Additive Manufacturing in Construction
Additive manufacturing (AM), or 3D printing, is increasingly becoming an important technology in the manufacturing sector. The global construction additive manufacturing market is expected to be worth nearly $40 billion by 2027.
In general, the pace of innovation in the construction space has increased over the past decade, thanks to a host of different technologies. 3D printing is a cornerstone of this. When it’s done right, it can offer significant advantages, including speed and customization for builders.
Additive Manufacturing in Construction Defined
Additive manufacturing or 3D printing is a programmable process that creates three-dimensional objects by depositing materials, usually in layers. It’s a fairly common manufacturing method used across industries including healthcare, aviation, automotive manufacturing and more.
Printing the products, as opposed to traditional subtractive manufacturing processes, like injection molding and Computer Numerical Control (CNC) machining, is typically faster and affords you more freedom to customize.
The ‘printing’ is done by a machine that relies on a computer model for instructions. The size of the machine is relative to the size of the object being manufactured. In the case of construction, the machine itself is quite massive, relative to the scale of the structure. While both prefabricated building parts and on-site construction is common, for highly customized structures, the printing is typically done on location.
The process and technology of 3D printing depends on the material used for construction. Here are some of the most common building materials used in AM:
- Concrete: With granular construction materials like concrete, they are usually ejected by a nozzle in layers. These layers follow a defined path, forming the desired shape of the space or object being constructed.
It is also possible to use a particle-bed process where the raw materials go in first and bonding fluid is added to create a solid structure. This process takes up more construction space but offers more freedom of design due to support from non-bonded particles.
- Metals: Metal powders are a very common material used in the 3D printing industry, for a host of applications beyond construction. Directed energy deposition and powder bed fusion are the typical techniques used for AM manufacturing using metal.
Steels, titanium alloys, and aluminum alloys are some of the most often-used metals. While aluminum is relatively easy to print, titanium alloys are much more expensive and are used more for high-performance parts.
- Polymers: Polymers or plastics are one of the most widely used materials across 3D printing, including industries from precision manufacturing to consumer products. They usually have lower stiffness and strength than desired for heavy-duty However, some carbon fiber reinforced polymer composites with improved structural properties are available for construction AM.
Benefits of Using AM for Construction
When deployed correctly, AM can significantly improve productivity and design for developers and real estate owners, as well as prove a more sustainable method for construction.
Labor Costs and Shortages
Traditional construction involves processes such as drilling, concrete casting, bricklaying and structural reinforcement. These are labor-intensive processes that are expensive and depend on contractor availability, which can be limited due to growing workforce shortages in the industry. The costs are also subject to rapid escalation, should there be any delays in the construction process, as there often can be.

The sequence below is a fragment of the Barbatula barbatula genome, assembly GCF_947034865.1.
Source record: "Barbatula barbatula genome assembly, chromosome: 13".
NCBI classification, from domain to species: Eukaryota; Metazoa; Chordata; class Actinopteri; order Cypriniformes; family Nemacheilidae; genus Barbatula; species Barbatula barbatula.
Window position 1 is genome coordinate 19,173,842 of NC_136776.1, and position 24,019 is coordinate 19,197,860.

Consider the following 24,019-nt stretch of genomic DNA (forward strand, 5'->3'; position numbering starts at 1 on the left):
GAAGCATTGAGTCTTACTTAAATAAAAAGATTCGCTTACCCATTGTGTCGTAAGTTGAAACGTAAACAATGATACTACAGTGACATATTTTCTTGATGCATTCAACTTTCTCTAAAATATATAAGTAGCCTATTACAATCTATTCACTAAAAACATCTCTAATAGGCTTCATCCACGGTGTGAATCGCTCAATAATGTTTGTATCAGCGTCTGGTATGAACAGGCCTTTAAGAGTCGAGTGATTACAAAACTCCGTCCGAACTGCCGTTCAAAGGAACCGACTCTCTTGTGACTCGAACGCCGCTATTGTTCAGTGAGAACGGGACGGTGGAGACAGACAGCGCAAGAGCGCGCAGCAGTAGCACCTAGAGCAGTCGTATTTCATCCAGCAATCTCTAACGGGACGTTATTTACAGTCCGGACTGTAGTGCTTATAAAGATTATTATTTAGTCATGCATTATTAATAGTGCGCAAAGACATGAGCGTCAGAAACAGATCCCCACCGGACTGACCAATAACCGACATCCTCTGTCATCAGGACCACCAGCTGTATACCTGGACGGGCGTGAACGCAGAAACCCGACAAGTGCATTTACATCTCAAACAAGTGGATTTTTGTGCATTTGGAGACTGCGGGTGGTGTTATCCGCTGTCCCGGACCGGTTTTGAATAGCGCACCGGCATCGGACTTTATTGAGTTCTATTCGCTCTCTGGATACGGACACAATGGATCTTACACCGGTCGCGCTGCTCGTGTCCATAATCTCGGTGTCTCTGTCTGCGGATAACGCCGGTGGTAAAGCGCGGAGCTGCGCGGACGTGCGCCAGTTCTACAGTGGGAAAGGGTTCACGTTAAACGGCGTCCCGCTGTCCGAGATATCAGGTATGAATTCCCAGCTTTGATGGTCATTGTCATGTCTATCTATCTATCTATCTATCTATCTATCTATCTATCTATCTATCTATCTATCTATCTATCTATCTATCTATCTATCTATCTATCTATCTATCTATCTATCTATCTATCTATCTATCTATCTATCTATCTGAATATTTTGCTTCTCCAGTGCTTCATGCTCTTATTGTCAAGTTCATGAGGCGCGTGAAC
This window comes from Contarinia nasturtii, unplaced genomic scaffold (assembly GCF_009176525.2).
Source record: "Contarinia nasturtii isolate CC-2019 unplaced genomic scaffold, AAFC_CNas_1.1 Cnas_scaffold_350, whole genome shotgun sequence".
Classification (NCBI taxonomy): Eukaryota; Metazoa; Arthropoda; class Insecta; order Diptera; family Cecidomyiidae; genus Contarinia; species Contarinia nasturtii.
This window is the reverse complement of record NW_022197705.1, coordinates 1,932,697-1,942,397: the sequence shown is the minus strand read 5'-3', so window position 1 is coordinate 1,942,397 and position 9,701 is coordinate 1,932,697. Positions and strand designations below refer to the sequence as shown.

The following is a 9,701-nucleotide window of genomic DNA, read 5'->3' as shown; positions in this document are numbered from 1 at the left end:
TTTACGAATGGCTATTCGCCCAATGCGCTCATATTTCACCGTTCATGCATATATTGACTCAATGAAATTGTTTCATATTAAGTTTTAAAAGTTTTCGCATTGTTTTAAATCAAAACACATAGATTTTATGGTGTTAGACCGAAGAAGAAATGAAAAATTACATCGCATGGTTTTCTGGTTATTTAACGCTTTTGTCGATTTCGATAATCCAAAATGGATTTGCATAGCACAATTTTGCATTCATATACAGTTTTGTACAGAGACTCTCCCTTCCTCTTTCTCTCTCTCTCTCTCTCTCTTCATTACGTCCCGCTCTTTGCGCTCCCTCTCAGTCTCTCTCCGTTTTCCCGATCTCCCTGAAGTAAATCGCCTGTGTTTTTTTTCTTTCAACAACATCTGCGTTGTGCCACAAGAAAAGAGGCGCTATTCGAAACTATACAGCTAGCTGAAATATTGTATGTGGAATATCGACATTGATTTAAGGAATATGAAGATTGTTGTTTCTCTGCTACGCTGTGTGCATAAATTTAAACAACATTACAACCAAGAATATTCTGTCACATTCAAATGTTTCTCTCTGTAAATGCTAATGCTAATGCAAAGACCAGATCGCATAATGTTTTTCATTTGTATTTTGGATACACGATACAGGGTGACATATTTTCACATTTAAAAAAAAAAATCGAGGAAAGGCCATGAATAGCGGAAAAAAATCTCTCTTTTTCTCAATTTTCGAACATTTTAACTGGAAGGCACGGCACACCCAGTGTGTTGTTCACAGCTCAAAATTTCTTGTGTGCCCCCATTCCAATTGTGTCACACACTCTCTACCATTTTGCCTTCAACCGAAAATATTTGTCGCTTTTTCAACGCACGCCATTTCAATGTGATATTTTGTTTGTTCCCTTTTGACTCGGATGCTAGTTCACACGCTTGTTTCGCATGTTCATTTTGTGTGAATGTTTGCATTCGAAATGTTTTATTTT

Additive manufacturing can resolve these issues by reducing the workforce demands during the construction process. You can make do with smaller teams to manage the 3D printer and apply finishing touches, such as painting and polishing.
Manual construction is as time-intensive as it is expensive. Here is where additive manufacturing really shines. Depending on the structure, you can slash manufacturing time by 90% or more. Assembling prefabricated construction components can deliver an occupancy-ready building within a matter of weeks.
This makes AM a transformational technology, with a host of applications, such as rapidly building low-cost housing for the victims of a natural disaster, reducing property rates, and making housing more affordable for younger generations.
One of the defining advantages of additive manufacturing is that it offers a lot of flexibility in how you design various components and features. You can create complex geometric shapes both on the inside and outside of a structure to improve its functionality and aesthetics.
For instance, you may want to make more space for ventilation ducts and wiring, or perhaps add some artistic flair to the space. This flexibility has significant ramifications for the future of roles such as site and architecture planning, giving people much more room to experiment and create new living experiences.
Additive manufacturing also helps you with safety and risk management at construction sites. Since the machine does the bulk of the work and fewer laborers are involved, there is less chance of an accident or injury on-site.
3D printing is also a good option for construction work in hazardous environments, such as locations affected by natural disasters, high-altitude spots, or conflict zones.
Additive manufacturing is quickly transforming industries with any kind of labor-driven fabrication, and construction is no exception. Innovation is being driven in equal measure by technologists and real estate developers and may well propel 3D printing to become a mainstream asset to the construction industry in the near future.